When I decided to visit Taiwan for two weeks to learn about their food culture, my boyfriend could not have been more excited. He's the type that can eat Asian cuisine 24 hours-a-day, seven days a week. (Unfortunately I'm the opposite. I could survive off of pizza for the rest of my life but only prefer takeout every few months.) He eagerly hoped that I would return with not only a new found passion for Chinese food, but all the secrets to their cooking, as well.
Luckily for him, I did return with a few new tricks up my sleeve and an arsenal of recipes to try. And after tackling this incredible sweet and sour chicken, he just may get more than he bargained for.
Taiwanese cuisine is a delicious mix of Chinese, Japanese, and Aboriginal styles, which leads to a very exciting — and unique — food system. Fresh seafood is predominant, but pork, chicken, and fresh fruits and vegetables are also widely used. During my travels I experienced countless meals, snacks, and beverages ranging from Hakkanese (my favorite!), to Cantonese (the most Western), to Fukian (the most prevalent). On many occasions the dishes presented were completely foreign to me, but every so often a very familiar Sweet and Sour Chicken would appear, often as welcome as a bowl of unadulterated noodles or white rice. After enjoying several memorable dinners that included the well known recipe, I knew I had to make it at home.
The sweet and sour flavor profile — often referred to as "the people's sauce" — is very prevalent throughout Chinese cuisine. The traditional version is usually composed of sugar or honey combined with rice vinegar, soy, and ginger or cloves. The Westernized version, borrowed more specifically from the Cantonese, includes the addition of ketchup, pineapple juice, pineapples, and bell peppers. In order to find my ideal sweet and sour, I spent a whole afternoon testing a variety of sauces and flat out making a mess of my kitchen (hello type-A!).
I made both a traditional sauce as well as a westernized sauce, and in the end the addition of pineapple juice won my favor. Next I made a batch using chicken (cut into large 1-inch pieces) tossed with sauteed red and green peppers, to compare against a batch using pork (cut into smaller 1/2-inch pieces) mixed with sauteed pineapple. The true test of deliciousness would all fall into the hands of my boyfriend, the self-declared guru of all things sweet and sour. He ate firsts, then seconds, and even thirds before declaring both the chicken and pork versions better than any restaurant version he'd ever had! Talk about a man in pure Chinese food heaven.
In the end, I love the idea of travel as a way to discover new things in your own kitchen. I had so much fun attempting this dish and cooking outside of my usual recipe box. I can't wait to tackle the next one; I've got a few more traditional Taiwanese recipes coming soon!
What about you? What are your favorite recipes you recreated because of travel?
Sweet and Sour Chicken (or Pork)
1 1/2 pounds chicken breasts or pork tenderloin, cut into 1/2-inch to 1-inch pieces
1 each green and red bell pepper, seeded and cut into 1/2-inch pieces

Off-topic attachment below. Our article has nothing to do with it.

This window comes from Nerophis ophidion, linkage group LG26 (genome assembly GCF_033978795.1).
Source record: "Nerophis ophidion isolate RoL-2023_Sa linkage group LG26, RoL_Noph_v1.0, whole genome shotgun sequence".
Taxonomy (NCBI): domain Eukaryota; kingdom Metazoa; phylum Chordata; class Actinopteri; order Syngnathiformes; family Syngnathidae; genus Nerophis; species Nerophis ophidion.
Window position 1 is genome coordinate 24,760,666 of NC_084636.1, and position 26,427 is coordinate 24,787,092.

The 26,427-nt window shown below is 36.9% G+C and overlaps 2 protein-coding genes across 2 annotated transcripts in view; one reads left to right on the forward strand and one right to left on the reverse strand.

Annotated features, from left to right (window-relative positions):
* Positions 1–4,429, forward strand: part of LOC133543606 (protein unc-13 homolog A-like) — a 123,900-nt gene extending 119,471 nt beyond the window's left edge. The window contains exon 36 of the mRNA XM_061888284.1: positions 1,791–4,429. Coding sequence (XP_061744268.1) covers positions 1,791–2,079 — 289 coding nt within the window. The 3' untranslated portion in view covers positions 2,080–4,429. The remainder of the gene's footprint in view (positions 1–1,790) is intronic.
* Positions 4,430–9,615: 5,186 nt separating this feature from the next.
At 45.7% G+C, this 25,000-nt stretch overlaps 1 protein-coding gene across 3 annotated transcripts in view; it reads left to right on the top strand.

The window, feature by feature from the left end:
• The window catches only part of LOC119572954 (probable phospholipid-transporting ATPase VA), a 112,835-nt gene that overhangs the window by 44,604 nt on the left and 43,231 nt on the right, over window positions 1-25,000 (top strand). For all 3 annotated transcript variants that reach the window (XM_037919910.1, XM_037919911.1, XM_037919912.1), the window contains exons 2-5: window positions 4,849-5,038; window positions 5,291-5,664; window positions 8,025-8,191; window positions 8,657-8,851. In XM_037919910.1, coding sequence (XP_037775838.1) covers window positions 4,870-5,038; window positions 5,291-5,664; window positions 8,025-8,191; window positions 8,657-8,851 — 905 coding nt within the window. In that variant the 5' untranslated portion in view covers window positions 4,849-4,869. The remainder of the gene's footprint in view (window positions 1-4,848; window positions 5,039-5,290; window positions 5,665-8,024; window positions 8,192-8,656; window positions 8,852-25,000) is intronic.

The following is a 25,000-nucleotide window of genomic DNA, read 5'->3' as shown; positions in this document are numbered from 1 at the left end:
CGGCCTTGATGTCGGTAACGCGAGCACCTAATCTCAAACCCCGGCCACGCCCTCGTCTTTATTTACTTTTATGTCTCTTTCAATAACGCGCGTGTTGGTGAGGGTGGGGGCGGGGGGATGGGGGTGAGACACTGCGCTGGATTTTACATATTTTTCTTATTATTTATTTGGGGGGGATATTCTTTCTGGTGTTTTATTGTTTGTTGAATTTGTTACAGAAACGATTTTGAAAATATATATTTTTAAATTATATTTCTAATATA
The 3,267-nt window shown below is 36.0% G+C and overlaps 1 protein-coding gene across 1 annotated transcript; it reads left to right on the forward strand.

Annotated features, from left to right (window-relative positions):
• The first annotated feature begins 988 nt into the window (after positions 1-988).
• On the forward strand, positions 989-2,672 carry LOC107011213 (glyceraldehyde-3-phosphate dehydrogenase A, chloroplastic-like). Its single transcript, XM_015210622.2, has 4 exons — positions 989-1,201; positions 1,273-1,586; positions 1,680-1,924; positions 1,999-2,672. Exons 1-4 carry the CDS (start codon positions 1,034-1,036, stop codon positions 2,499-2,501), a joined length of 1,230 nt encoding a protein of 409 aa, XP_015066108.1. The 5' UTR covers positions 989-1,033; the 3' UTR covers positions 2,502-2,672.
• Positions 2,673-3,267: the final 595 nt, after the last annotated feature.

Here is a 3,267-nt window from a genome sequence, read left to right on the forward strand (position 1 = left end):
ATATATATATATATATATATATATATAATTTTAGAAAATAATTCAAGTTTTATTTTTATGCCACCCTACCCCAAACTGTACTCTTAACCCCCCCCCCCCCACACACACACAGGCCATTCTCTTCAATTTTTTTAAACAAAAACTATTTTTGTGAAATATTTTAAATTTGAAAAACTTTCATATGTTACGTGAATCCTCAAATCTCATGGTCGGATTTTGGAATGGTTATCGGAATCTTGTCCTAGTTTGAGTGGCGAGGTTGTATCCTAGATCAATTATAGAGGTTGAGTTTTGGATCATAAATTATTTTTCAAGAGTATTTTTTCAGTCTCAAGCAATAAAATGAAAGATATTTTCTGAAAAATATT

2 cups pineapple chunks (optional)
peanut oil, for frying
For the marinade
2 tablespoons soy sauce
1 tablespoon rice vinegar
1/2 teaspoon cornstarch
For the frying batter
1/2 cup all-purpose flour
1/2 cup cornstarch
1 teaspoon kosher salt
1/2 teaspoon baking soda
2 egg whites
2 tablespoons canola oil
1/3 cup (5 tablespoons) warm water
For the sweet and sour sauce
1/2 cup rice vinegar
1/4 cup plus 2 tablespoons brown sugar
1/4 cup ketchup
1/4 cup pineapple juice
1 tablespoon cornstarch, dissolved in 1 tablespoon water
1/2 teaspoon soy sauce
For the marinade, whisk the soy sauce, rice vinegar, and cornstarch together in a medium sized bowl. Add the chicken and chill for 30 minutes to an hour.
Heat a couple of tablespoons canola or vegetable oil in a heavy dutch oven over medium-high heat. Sauté the bell peppers and pineapple until tender, about 6 to 8 minutes. Remove the vegetables from the pan and set aside.
Wipe out the dutch oven and fill with 3 to 4 inches of peanut oil. Heat the oil to 375°, keeping a close watch on the thermometer making sure not to exceed this temperature.
For the frying batter, combine the flour, cornstarch, salt, and baking soda in a large bowl. Add the egg whites, canola oil, and water and whisk until the mixture is thick and sticky (almost glue-like). Stir the marinated chicken into the fry batter until every piece is completely coated.
Working in batches, fry the chicken until crisp and golden brown, about 2 - 3 minutes per batch. The coated chicken pieces will want to clump together in the oil, so I like to put in each piece one by one. The oil temperature will drop to approximately 350°, which is the temperature you should maintain while frying. Be sure to adjust the heat accordingly.
Using a spider, remove the cooked chicken to drain on a sheet pan lined with paper towels or a large brown paper bag. Return oil to 375° before continuing on to the next batch. When all the chicken is fried, return oil to 375° and begin the sweet and sour sauce.
For the sweet and sour sauce, combine the rice vinegar, brown sugar, ketchup, pineapple juice, cornstarch slurry, and soy sauce in a small saucepan. Cook over medium heat, stirring occasionally, until the sauce begins to gently boil. It will darken in color and become thick. Immediately reduce heat to simmer and keep warm.
Meanwhile, add all of the fried chicken back into the hot oil for about 30 seconds - 1 minute. The second fry will not only re-heat the chicken but make it extra crispy. Remove the chicken back to the sheet pan lined with fresh paper towels or a large brown paper bag. In a large bowl, toss the hot chicken with the warm sweet and sour sauce and reserved vegetables. Serve immediately with cooked white rice or noodles.
(Images: Nealey Dozier)